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Literary Background and Theological Message

Continuing with the mandate for unity, this post uncovers New Covenant unity (Part I) with the focus on the literary background and theological message of John 17:20-23…

Jan Paron/October 15, 2012

Part I of the series of New Covenant Unity, delves into the history background and cultural setting of the concept of New Testament unity described in John 17:20-23. The second part of this series completes the interpretative triad with literary and theological analyses. The triad completed provides premises for unity of the Body. These premises serve as guiding principles that give purpose to leadership in a multicultural environment within the local church – a biblical framework behind it and particulars for supporting it.

All Nations Leadership Institute, 2012

Literary Background

Some call John 17 the Farewell Discourse, others the High-Priestly Prayer.[1] Regardless, it reflects personal communication between Jesus, as the God-man, and the Father on the subjects of glory and unity. Jesus prays first for His disciples and second for future believers from the yet formed Christian community (17:20; cf., Ps 110:1, 4).

In John 17:20-23, Jesus petitions four times that the Body be one. Each petition begins with the word, that (meaning in order that).” [2] When a Greek language clause begins with the word that, it signals a hina clause immediately follows. A hina clause refers to “a continuous action and a statement of purpose”[3]  from the next sentence’s issue, need or subject, and gives the rationale for the clause before it.  The following sentence contains a hina clause, which I underlined. “People from diverse cultures must worship in harmony and side-by-side within the local church that the Body shows the outside world Jesus Christ is Lord through its unity. This hina clause gives an ongoing purpose for a culturally diverse population worshipping side-by-side and with one voice within the local church. The sentence makes a clear statement on its own without the hina clause. By adding the hina clause after it, though, the sentence becomes a mandate with an exclamation point. Let’s take close look at each verse from John 17:20-23 to peel back meaning of each of the four oneness hina clauses in their immediate literary context to the original audience.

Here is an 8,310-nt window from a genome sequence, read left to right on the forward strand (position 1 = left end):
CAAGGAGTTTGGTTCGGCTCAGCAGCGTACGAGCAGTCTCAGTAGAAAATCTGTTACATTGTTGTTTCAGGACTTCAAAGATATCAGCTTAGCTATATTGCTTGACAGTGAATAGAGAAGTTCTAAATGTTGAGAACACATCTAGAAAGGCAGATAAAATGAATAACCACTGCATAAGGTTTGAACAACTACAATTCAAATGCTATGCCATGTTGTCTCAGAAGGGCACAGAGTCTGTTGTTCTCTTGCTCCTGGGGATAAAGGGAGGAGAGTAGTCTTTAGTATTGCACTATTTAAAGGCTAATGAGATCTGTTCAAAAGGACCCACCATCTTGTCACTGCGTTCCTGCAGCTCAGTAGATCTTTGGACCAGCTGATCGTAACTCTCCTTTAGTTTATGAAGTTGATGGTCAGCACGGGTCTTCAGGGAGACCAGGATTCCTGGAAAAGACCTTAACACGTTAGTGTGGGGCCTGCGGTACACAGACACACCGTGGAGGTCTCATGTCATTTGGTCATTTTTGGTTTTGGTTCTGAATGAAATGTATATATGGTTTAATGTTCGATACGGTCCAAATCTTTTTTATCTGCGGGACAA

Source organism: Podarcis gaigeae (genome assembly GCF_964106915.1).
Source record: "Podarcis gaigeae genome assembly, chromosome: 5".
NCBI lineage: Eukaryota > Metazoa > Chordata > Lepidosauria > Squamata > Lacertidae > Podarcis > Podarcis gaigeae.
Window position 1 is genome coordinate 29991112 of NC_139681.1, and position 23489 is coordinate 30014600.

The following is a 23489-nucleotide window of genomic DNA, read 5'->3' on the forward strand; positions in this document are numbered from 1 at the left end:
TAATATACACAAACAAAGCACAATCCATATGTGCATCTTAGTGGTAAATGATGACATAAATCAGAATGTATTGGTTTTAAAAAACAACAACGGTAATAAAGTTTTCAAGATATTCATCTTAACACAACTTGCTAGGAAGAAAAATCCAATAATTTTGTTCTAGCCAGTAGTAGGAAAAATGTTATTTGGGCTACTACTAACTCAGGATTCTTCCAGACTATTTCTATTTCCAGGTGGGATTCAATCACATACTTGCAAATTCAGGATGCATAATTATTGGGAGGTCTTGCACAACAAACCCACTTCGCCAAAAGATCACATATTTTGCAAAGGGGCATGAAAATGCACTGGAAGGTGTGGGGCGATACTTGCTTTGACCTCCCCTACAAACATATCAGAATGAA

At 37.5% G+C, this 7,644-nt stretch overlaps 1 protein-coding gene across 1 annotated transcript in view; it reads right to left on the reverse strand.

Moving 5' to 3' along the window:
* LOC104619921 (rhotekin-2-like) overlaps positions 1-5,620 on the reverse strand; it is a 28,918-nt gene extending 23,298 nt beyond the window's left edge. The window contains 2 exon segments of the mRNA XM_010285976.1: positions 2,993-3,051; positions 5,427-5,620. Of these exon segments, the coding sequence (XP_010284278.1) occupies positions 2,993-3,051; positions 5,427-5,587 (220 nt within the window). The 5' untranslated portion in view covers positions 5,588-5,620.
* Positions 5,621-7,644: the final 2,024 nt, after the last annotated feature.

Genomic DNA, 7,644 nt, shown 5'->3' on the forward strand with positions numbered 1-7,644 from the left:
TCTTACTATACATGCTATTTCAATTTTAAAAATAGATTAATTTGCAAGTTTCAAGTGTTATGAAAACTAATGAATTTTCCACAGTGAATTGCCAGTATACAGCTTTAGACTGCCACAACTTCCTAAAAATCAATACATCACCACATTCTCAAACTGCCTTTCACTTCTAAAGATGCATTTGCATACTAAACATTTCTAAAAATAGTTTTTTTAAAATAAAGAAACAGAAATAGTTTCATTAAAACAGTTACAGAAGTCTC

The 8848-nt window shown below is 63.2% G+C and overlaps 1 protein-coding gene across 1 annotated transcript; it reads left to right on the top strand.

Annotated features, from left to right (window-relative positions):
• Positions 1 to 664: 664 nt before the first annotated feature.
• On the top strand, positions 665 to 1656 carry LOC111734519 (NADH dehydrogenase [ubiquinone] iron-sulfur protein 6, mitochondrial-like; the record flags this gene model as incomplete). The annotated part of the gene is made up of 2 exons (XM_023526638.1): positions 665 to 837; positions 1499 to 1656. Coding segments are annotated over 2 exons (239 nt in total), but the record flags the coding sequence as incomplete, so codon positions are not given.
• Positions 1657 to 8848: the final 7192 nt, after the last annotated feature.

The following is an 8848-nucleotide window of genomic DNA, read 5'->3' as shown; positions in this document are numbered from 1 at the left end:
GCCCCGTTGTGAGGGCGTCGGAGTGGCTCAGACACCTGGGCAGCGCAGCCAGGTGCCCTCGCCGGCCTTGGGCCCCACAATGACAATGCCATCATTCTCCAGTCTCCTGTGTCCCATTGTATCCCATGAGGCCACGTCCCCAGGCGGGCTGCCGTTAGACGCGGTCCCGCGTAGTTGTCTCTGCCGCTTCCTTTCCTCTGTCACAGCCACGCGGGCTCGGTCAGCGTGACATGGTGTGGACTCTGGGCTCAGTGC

Verse 17:20 “I do not pray for these alone, but also for those who will believe in Me through their word;” (NKJV). Think of it as a book preface that introduces a snippet of what’s to come. Jesus sets up the next three verses. Jesus prays for two different populations: His disciples (17:20a) and people of whom the disciples will persuade through their teachings (17:21c) that Jesus is the Sent One (17:20b). Did the audience grasp that future believers would include Gentiles?[4] My guess is that they did not, but see division among Jews towards the acceptance of Jesus as the Messiah. The prayer took place in the context of a Jesus community. It was not until after the Day of Pentecost that the circle of believers was expanded to include Gentiles. (cf. The spreading of Christianity in the Book of Acts.)